As news spread of Typhoon Haiyan, which has displaced 800,000 people, left 2 million without food, and caused at least 1,700 deaths in the Philippines, comics creators began to organize to help. Actually, some were already poised to send aid to the devastated nation, as Haiyan is its second catastrophe in the past couple of weeks: A 7.2 magnitude earthquake rattled the region on Oct. 15, leaving a reported 222 people dead and 976 injured, and destroying 73,000 structures.
We do love a good GIF here at Robot 6. I could make all sorts of bold claims for the format, like it’s one of the first great digital native art forms. I could quote the nerds at the Oxford American Dictionaries who, after making it their 2012 word of the year, announced “the GIF has evolved from a medium for pop-cultural memes into a tool with serious applications including research and journalism, and its lexical identity is transforming to keep pace.” Or I could just point you to the Tumblr blog of the pseudonymous GIF creator ABVH, clearly someone who loves comics.
In the last few weeks he’s posted animated versions of images by Kevin O’Neill and Yale Stewart, but the clear winner is this unsettling adaptation of Jock’s instant-classic cover to Detective Comics #880.
Yale Stewart, creator of the popular “Justice-League-as-kids” fan webcomic JL8, has created some wallpaper that he’s selling to benefit victims of Monday’s bombing at the Boston Marathon. There are three versions: the one above, a reversed image with the Flash running toward the left, and a left-running one sized especially for Facebook covers. A $1 donation (or more, if you like) gets you all three in a zipped file. Stewart will divide all proceeds equally between Boston Children’s Hospital and Red Cross of Boston.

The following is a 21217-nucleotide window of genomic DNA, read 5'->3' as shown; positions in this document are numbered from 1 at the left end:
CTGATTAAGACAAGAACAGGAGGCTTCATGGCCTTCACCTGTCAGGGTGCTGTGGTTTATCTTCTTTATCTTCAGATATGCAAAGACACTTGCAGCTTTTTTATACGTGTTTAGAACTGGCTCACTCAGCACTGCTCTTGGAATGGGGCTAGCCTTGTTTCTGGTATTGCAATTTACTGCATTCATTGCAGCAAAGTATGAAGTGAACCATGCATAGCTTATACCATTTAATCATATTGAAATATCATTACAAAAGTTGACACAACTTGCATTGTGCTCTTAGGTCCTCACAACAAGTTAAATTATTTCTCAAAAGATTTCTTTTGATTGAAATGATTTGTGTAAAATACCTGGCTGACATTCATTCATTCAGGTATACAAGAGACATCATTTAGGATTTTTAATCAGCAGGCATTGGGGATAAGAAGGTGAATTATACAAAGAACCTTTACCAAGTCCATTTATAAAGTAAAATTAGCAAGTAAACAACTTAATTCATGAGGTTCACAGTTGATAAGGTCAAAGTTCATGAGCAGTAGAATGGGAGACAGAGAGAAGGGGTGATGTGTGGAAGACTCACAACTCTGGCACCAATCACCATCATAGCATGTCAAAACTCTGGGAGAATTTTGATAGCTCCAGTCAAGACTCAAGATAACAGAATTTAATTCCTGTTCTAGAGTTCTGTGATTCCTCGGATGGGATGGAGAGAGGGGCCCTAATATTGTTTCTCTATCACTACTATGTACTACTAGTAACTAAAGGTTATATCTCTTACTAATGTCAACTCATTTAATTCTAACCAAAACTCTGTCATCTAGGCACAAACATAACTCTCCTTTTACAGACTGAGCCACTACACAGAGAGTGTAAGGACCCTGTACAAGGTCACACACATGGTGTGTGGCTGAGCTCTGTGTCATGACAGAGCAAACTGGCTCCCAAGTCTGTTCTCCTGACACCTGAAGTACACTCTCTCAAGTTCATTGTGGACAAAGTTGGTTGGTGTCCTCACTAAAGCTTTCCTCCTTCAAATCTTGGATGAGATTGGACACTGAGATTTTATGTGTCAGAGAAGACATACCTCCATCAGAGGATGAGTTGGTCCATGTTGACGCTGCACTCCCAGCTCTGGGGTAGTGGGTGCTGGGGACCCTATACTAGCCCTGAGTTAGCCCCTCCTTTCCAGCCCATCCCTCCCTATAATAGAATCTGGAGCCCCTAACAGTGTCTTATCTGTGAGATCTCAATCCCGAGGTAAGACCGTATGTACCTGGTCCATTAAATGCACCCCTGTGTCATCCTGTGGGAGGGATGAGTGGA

We’ve mentioned it before, but if you haven’t yet had a chance to check out Yale Stewart’s awesome, completely charming webcomic about grammar-school versions of the Justice League, now is a perfect time to start. The strip has recently been re-named JL8 (for reasons having nothing to do with DC Comics) and moved to a new URL, but even better: Neil Gaiman has shown up as part of a story in which Batman is helping Superman pick out a birthday present for Wonder Woman.
I often look at fan art and wish that it was from a real comic. But sometimes — rarely — the artist goes right ahead and makes a real comic out of his fan art. That’s what Yale Stewart’s done with Little League, his webcomic featuring the grammar-school adventures of the Justice League of America.
There are obvious similarities to Tiny Titans, but Stewart’s has a slightly different tone from that series. Like Art Baltazar and Franco Aureliani’s wonderful comic for kids, Little League is cute and funny and occasionally references events in the regular DC Universe (like the current storyline in which some of the heroes get new costumes in order to appear grown-up). The differences have to do with format and probably with the characters themselves.